The prices of key ingredients have soared along with overall inflation, according to the outlet
© Getty Images / Richard Bailey
The cost of a basket of goods used to make the traditional English breakfast has surged to over £35 ($43) due to a lack of fresh vegetables in supermarkets and accelerating inflation, Bloomberg reported on Thursday.
According to the outlet’s monthly Breakfast Index, the prices of items that typically feature in the morning fry-up jumped by more than 22% in February compared to the same month of last year.
It was the second straight month that the index – which measures standard packages of eggs, milk, sausage, bacon, bread, butter, tomatoes, mushrooms, tea, and coffee – increased by more than 20%.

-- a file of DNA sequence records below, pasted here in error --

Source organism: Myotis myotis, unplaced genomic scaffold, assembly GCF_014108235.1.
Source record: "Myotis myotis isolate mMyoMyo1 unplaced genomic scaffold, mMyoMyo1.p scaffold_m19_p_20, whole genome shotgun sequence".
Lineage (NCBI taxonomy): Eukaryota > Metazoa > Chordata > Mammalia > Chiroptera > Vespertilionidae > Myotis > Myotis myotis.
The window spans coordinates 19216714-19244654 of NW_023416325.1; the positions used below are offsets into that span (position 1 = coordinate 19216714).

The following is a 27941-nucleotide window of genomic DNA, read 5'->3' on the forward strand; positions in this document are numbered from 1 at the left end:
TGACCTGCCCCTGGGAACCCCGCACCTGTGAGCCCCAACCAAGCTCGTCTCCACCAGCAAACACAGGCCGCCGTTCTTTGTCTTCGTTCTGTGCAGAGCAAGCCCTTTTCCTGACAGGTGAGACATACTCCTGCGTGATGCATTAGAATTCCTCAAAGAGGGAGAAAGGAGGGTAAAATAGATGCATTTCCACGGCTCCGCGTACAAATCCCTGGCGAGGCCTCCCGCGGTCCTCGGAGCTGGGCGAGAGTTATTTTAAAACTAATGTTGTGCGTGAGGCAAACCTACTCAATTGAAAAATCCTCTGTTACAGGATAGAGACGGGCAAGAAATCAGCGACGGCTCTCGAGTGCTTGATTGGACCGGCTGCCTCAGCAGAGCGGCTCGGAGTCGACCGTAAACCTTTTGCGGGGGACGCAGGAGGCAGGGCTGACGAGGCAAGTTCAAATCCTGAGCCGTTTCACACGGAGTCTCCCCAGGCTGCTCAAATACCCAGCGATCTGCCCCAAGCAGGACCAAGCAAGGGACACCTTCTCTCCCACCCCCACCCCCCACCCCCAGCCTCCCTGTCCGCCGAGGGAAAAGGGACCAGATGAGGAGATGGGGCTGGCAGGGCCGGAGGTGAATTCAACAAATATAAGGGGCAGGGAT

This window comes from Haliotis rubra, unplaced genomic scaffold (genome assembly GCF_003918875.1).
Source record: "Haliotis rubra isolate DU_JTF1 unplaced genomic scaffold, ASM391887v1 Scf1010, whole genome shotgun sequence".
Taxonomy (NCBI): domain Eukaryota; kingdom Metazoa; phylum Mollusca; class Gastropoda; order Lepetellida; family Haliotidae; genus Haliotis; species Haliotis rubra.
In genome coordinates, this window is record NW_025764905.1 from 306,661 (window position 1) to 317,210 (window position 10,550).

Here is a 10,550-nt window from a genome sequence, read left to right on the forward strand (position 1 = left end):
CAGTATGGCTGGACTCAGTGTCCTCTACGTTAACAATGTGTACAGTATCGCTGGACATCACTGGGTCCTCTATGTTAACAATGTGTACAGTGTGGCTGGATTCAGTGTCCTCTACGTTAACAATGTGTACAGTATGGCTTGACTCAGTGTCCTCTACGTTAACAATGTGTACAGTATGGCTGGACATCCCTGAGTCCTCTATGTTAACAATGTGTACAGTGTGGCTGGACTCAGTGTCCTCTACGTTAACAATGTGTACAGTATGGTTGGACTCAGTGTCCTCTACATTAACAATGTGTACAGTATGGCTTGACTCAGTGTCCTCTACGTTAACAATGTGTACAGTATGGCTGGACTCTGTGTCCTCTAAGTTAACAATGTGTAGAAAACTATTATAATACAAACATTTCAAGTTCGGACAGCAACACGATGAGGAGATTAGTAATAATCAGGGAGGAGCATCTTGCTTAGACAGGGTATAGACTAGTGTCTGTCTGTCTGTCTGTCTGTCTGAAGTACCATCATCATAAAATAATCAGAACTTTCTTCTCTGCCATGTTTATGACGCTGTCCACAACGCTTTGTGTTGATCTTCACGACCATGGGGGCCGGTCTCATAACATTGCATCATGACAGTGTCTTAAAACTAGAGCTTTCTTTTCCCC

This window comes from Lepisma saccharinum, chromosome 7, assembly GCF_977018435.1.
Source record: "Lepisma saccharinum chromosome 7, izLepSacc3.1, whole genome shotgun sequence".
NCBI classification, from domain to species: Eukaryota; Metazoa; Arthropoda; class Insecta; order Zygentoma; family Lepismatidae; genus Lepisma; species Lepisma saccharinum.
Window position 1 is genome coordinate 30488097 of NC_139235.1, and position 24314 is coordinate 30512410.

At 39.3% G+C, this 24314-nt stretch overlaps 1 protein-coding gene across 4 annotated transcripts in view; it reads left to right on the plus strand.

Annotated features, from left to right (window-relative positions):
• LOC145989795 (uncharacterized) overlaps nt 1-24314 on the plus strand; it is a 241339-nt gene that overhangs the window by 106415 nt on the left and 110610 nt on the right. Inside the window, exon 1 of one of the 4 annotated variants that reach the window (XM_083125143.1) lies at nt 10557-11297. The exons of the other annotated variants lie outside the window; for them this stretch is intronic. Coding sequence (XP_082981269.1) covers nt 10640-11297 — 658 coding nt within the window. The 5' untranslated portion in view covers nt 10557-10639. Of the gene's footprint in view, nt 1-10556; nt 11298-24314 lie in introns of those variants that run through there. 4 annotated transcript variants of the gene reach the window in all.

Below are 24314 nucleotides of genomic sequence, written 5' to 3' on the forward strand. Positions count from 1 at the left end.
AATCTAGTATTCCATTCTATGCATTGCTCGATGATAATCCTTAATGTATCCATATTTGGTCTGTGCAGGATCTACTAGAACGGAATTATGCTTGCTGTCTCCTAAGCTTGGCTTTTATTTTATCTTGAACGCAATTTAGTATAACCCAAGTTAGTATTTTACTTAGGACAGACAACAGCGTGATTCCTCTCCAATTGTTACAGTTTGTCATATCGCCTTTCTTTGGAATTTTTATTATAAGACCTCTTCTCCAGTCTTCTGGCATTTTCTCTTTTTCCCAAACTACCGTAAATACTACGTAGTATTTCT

The cost of a loaf of bread and a dozen eggs in the UK soared 33% year-on-year, the latest figures showed. Tomatoes rose 6.4% last month as it became too expensive to grow vegetables in energy-intensive greenhouses due to skyrocketing electricity bills. Some supermarkets have even started limiting the sales of certain products per person, due to supply shortages.
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“Households continued to be squeezed by inflation driven by food prices and household bills,” the chief executive of the British Retail Consortium, Helen Dickinson said, adding that a weaker pound has “made importing products such as vegetables from Europe more expensive.”
According to the UK Office for National Statistics (ONS) prices in supermarkets across the country are growing at their fastest pace since at least 2005, forcing families to switch from mid-market to discount stores.
Britain is in the grip of its worst inflation in a generation. Consumer prices jumped to 10.4% last month – exceeding the 9.9% consensus forecast among economists – up from 10.1% in January, placing further pressure on cash-strapped households.
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